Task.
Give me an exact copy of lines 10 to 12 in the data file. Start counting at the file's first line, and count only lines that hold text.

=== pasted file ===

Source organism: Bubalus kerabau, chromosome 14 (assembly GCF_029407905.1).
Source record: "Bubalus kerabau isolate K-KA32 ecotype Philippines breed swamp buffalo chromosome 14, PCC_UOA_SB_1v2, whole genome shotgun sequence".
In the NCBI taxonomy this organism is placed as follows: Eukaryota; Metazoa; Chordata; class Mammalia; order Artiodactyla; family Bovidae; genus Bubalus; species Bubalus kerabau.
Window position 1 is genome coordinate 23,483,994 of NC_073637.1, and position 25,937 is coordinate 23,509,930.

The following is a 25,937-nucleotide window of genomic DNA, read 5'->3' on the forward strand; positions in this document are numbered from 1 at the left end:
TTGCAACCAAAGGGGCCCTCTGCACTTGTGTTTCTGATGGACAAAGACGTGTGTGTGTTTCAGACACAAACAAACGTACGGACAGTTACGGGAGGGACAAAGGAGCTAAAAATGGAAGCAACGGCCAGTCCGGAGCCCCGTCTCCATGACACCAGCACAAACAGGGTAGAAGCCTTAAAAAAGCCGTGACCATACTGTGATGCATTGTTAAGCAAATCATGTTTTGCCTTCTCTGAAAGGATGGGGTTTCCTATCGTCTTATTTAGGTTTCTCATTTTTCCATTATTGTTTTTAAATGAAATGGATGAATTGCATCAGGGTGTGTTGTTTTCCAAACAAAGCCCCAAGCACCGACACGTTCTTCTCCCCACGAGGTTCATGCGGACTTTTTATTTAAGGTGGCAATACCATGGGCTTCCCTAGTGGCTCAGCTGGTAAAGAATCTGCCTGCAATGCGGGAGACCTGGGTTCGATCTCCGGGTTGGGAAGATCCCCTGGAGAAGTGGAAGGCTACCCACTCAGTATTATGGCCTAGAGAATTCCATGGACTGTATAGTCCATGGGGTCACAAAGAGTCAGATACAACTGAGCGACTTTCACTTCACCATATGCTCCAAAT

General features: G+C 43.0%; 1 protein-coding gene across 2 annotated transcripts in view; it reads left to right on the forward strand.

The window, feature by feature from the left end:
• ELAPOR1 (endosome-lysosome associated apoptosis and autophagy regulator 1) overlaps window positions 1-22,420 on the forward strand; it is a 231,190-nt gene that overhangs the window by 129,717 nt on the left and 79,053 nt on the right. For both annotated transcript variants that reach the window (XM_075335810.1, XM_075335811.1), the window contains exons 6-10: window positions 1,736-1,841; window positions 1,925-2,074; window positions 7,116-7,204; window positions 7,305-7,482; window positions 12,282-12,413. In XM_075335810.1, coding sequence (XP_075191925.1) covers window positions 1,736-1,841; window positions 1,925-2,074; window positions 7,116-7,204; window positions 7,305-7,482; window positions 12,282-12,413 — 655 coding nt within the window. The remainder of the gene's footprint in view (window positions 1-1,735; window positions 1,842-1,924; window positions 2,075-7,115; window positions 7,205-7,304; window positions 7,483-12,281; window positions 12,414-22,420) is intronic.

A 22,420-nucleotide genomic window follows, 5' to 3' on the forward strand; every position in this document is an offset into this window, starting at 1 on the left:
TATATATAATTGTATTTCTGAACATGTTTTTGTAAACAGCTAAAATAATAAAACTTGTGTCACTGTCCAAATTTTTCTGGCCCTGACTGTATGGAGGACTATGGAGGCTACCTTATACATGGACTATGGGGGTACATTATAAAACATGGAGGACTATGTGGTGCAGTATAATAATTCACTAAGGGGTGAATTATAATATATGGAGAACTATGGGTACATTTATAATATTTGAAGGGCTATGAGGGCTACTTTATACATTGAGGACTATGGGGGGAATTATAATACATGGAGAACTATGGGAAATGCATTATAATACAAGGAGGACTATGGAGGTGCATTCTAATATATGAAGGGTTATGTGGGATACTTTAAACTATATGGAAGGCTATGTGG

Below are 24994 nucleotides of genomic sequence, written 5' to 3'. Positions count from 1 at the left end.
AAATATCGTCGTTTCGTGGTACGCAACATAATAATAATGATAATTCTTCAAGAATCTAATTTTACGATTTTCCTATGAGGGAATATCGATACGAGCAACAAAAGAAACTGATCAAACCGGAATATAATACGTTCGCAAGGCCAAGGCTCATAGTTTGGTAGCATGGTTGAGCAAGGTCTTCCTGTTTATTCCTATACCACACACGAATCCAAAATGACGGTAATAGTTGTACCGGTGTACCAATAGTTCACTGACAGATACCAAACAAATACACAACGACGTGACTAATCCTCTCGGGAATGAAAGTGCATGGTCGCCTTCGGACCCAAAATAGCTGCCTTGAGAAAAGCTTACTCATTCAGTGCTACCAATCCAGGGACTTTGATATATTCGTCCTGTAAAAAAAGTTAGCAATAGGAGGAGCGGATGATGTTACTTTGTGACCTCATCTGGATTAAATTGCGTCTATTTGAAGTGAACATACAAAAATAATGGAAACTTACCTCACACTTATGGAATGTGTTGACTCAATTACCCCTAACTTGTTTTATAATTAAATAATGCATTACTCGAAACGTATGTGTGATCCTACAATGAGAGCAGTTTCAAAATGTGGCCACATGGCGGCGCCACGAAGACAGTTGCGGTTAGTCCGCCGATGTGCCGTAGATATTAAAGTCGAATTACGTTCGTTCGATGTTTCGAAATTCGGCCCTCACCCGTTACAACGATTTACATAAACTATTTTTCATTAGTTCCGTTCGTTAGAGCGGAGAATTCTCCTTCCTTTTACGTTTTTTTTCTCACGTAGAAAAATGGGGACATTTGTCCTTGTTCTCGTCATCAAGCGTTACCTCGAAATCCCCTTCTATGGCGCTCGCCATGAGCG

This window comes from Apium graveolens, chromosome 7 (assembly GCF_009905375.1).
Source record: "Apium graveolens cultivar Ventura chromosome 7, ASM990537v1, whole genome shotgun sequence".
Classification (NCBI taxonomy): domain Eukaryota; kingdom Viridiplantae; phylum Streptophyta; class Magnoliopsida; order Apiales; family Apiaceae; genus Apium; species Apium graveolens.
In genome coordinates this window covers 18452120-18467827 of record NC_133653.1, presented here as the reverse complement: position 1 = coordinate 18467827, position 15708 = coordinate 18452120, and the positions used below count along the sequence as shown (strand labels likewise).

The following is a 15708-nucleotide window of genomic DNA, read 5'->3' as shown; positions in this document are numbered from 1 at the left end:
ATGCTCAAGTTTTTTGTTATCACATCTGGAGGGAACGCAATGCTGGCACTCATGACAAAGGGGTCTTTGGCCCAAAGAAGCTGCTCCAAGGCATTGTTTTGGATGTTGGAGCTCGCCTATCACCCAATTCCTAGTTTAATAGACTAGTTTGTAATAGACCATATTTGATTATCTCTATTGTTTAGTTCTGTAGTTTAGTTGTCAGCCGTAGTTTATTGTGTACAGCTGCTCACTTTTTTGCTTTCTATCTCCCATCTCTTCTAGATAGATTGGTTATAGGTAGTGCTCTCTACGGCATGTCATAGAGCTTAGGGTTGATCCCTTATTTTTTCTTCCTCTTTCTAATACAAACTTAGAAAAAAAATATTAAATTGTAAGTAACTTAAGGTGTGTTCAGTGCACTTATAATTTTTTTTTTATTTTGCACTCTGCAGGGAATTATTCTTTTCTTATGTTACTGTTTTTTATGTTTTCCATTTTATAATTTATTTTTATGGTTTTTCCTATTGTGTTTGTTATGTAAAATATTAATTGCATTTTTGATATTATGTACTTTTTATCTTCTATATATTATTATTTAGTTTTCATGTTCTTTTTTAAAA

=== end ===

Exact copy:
A 22,420-nucleotide genomic window follows, 5' to 3' on the forward strand; every position in this document is an offset into this window, starting at 1 on the left:
TATATATAATTGTATTTCTGAACATGTTTTTGTAAACAGCTAAAATAATAAAACTTGTGTCACTGTCCAAATTTTTCTGGCCCTGACTGTATGGAGGACTATGGAGGCTACCTTATACATGGACTATGGGGGTACATTATAAAACATGGAGGACTATGTGGTGCAGTATAATAATTCACTAAGGGGTGAATTATAATATATGGAGAACTATGGGTACATTTATAATATTTGAAGGGCTATGAGGGCTACTTTATACATTGAGGACTATGGGGGGAATTATAATACATGGAGAACTATGGGAAATGCATTATAATACAAGGAGGACTATGGAGGTGCATTCTAATATATGAAGGGTTATGTGGGATACTTTAAACTATATGGAAGGCTATGTGG

Below are 24994 nucleotides of genomic sequence, written 5' to 3'. Positions count from 1 at the left end.